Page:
Tuesday, August 7, 2012
Am I the only one to get a little moist-eyed at the announcement today that the referee's scrum routine for the upcoming provincial rugby championship is being changed to 'Crouch, touch, set'? This appears to signify that the immortal phrase 'Crouch, touch, pause, engage'—first used, I believe, in a Tennyson ode, and later popularized by Nietzsche in Thus Spake Zarathustra—is on the way out? A whole generation has grown up with these incantatory words ringing in its ears. I am not sure, in fact, that New Zealand would have won the Rugby World Cup without them. Right up to the final the ABs probably had little recording devices under their pillows, like the ones for the children in the nurseries of Brave New World, whispering this lyrical litany into their sleeping brains, imprinting it on the hard drive, ensuring that when the day came and the scrum went down they would crouch, touch, pause and engage. In that order. Unquestioningly. Tell me I have a dirty mind (please) but I always had the feeling there was something sexual, well, sensual anyway, about these intensely physical instructions; and maybe that's why they have sunk so deep in the nation's psyche. Touching and engaging, after all, is what keeps the human race going, with or without the pausing. As was memorably said by E M Forster, who played first-five for Cambridge University, 'Only connect.' Farewell, then, familiar words; at the going down of the scrum, we will remember them. 'Crouch, touch, set' doesn't have quite the same ring but no doubt we'll get used to it in time.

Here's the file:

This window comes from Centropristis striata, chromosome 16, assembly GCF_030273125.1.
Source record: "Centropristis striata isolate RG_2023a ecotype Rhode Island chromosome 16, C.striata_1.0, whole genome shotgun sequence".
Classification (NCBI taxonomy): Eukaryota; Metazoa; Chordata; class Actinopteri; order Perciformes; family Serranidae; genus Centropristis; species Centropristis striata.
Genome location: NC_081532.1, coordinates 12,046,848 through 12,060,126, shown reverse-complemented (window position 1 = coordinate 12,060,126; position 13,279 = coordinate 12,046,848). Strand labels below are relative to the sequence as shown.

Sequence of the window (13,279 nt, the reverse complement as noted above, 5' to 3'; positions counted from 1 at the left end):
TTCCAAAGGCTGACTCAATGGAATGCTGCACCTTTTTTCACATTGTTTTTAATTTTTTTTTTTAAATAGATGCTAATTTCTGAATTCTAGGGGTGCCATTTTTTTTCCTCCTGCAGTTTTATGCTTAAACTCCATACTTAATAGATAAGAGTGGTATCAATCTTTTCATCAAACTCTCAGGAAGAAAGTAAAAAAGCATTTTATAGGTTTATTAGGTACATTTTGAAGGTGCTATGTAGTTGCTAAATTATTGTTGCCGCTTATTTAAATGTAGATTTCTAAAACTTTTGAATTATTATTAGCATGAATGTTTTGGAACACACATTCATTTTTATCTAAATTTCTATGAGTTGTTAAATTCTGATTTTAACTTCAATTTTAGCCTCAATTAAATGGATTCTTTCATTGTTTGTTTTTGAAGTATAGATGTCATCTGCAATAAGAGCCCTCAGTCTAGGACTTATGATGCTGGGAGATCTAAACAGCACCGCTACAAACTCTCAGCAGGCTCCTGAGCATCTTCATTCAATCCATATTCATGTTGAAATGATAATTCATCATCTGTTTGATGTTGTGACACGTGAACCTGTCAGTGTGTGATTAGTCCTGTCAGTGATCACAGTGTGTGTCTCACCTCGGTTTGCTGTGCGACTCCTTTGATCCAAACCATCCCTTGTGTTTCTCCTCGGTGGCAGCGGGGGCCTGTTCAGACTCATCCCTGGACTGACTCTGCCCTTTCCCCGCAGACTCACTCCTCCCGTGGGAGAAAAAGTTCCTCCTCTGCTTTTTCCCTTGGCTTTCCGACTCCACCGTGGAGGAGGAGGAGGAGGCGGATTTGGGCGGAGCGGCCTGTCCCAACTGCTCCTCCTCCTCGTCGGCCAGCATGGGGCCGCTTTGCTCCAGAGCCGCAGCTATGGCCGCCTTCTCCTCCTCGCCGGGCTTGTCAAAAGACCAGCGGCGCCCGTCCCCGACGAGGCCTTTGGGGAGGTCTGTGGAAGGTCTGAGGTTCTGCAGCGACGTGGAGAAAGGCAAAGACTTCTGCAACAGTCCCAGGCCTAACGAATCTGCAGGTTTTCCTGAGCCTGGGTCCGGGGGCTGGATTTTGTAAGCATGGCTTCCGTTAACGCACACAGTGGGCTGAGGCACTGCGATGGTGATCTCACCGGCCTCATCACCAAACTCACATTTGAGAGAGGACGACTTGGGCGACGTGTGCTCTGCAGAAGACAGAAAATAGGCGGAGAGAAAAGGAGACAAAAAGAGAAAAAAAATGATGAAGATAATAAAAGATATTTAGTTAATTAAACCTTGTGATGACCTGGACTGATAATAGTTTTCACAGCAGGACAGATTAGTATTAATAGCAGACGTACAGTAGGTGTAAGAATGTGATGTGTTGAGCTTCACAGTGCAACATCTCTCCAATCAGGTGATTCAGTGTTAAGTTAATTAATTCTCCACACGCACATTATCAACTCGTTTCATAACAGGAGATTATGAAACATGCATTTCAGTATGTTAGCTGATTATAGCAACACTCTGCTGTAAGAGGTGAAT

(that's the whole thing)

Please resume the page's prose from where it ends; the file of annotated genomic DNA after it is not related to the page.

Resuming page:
Posted by Denis Welch at Tuesday, August 07, 2012